One side of the debate holds that sloppy dress leads to sloppy work. Laura Harris described how her nonchalant dress led to a decrease in company enthusiasm and productivity. Some studies have found that executives believe attire affects productivity and can hinder career advancement.
And a few years back, a poll found that tardiness and absenteeism increased at companies that adopted dress-down policies. There's also the feeling that sloppy or skimpy dress can be distracting to co-workers, can lower productivity and negatively affect customer service.
However, most of these assertions come either from opinion polls or are anecdotal, and there is little hard evidence in the way of earnings reports or declining stock values to support these conclusions.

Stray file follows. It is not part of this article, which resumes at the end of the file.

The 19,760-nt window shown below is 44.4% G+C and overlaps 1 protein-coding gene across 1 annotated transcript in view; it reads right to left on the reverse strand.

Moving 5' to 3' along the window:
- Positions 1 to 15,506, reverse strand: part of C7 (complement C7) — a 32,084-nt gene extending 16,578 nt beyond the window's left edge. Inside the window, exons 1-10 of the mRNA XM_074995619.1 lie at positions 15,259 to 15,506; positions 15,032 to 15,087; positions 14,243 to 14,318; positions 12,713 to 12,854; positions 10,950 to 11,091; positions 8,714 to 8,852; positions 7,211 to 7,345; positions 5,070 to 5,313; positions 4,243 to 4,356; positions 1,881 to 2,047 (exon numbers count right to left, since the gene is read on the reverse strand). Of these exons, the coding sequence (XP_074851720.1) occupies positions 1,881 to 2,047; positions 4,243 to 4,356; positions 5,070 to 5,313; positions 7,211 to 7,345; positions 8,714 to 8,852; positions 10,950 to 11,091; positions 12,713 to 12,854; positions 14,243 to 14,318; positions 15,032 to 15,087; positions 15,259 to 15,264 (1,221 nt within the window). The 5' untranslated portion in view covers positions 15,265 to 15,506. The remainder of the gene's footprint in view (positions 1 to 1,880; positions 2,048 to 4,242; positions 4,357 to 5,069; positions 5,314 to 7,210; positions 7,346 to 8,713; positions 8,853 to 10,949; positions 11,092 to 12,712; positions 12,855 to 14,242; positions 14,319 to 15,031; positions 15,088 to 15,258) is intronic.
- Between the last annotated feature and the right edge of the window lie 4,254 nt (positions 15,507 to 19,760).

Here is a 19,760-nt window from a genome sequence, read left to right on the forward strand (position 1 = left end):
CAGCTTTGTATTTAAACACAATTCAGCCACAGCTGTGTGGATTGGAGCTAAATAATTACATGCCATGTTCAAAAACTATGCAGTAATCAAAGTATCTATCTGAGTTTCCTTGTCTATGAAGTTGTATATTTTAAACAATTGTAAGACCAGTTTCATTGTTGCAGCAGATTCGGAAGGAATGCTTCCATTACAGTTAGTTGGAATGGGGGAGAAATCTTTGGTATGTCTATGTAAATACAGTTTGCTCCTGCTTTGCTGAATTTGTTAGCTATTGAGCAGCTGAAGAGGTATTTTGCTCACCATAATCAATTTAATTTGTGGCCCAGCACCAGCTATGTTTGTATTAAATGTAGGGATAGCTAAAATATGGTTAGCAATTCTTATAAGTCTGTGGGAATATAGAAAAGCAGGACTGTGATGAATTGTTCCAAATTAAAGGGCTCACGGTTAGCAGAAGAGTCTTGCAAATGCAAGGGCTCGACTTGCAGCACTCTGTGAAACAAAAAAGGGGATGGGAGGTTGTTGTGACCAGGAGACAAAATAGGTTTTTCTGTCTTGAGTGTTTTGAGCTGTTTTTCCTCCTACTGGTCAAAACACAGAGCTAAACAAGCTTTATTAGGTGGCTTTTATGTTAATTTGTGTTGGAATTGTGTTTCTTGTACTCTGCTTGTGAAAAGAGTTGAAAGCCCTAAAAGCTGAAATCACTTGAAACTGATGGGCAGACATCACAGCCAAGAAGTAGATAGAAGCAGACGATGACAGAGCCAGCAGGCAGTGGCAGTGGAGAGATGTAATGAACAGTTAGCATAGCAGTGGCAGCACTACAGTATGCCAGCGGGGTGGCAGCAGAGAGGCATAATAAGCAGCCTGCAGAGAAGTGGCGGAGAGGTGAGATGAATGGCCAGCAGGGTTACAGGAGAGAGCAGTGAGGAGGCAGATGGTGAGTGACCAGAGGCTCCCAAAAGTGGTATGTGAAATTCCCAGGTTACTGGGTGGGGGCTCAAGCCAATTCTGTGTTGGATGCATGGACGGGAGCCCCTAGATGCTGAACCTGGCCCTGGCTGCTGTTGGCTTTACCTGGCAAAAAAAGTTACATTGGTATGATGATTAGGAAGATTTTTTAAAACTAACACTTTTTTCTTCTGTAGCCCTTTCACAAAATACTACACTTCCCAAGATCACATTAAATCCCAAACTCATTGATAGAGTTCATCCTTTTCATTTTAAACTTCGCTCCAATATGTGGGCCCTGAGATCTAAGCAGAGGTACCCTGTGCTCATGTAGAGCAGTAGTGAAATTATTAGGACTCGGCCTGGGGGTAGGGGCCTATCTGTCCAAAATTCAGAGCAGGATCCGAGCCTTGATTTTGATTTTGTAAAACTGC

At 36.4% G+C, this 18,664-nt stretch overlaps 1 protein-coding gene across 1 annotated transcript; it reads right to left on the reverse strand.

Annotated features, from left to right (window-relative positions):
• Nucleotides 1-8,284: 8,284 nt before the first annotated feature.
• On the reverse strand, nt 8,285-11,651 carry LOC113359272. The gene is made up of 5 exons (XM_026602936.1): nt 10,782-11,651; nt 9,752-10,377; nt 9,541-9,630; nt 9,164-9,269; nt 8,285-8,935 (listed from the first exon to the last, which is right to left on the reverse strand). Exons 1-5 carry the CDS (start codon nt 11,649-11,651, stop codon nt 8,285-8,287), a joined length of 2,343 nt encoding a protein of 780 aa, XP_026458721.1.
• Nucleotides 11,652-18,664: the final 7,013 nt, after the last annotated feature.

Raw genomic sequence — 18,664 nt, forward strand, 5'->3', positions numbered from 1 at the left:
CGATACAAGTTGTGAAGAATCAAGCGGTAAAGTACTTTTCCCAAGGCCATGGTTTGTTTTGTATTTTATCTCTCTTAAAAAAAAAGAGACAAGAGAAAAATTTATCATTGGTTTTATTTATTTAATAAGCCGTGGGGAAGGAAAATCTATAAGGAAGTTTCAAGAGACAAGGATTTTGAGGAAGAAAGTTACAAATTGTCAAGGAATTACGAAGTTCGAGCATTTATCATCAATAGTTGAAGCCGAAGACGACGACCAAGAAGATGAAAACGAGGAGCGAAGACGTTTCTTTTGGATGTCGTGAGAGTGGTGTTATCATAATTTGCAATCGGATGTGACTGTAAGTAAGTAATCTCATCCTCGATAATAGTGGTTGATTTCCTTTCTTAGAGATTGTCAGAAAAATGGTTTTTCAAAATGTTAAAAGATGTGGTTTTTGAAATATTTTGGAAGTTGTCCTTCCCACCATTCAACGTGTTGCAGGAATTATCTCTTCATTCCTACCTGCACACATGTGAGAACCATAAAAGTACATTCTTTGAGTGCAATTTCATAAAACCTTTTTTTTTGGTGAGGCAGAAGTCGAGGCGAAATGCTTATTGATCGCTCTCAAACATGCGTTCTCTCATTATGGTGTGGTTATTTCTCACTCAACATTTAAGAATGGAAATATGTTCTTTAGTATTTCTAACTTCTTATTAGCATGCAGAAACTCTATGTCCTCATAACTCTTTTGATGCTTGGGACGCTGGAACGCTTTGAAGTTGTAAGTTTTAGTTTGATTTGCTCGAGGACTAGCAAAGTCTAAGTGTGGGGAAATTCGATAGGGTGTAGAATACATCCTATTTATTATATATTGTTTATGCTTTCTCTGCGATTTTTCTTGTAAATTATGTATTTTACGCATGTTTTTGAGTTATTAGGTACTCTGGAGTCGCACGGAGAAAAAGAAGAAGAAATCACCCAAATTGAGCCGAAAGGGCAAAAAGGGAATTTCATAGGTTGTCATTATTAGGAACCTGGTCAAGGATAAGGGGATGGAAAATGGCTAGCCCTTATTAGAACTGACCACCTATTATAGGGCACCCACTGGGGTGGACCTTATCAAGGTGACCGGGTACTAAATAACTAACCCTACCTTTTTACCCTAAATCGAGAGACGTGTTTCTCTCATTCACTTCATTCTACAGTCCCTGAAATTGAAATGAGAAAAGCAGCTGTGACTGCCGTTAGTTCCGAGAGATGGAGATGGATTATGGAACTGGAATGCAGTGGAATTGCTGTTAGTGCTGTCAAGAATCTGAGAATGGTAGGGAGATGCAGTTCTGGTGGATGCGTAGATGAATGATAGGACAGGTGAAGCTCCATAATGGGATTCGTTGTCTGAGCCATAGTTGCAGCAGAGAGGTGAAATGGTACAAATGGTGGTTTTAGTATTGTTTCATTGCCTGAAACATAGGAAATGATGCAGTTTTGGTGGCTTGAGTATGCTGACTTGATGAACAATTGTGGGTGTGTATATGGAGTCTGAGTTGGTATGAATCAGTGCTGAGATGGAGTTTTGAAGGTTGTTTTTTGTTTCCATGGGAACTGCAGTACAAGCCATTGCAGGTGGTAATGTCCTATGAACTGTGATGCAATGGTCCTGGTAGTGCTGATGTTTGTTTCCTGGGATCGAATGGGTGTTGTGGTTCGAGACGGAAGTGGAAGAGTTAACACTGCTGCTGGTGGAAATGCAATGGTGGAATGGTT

On the other side of the coin, this summer's FPC Workplace Web Poll of 9,015 employees across all industries indicated that 60 percent of senior managers think going back to corporate dress would be a step backward and would actually hurt productivity.
Other surveys found that casual dress improved employee morale, that dress-down days had a beneficial impact on employee performance, and that a low-key dress code would be received by employees as an added benefit.
Presumably, another perk is that workers would have to spend less money on their wardrobes. More take-home pay saved might mean more warm fuzzy feelings about your job, hence more motivation.
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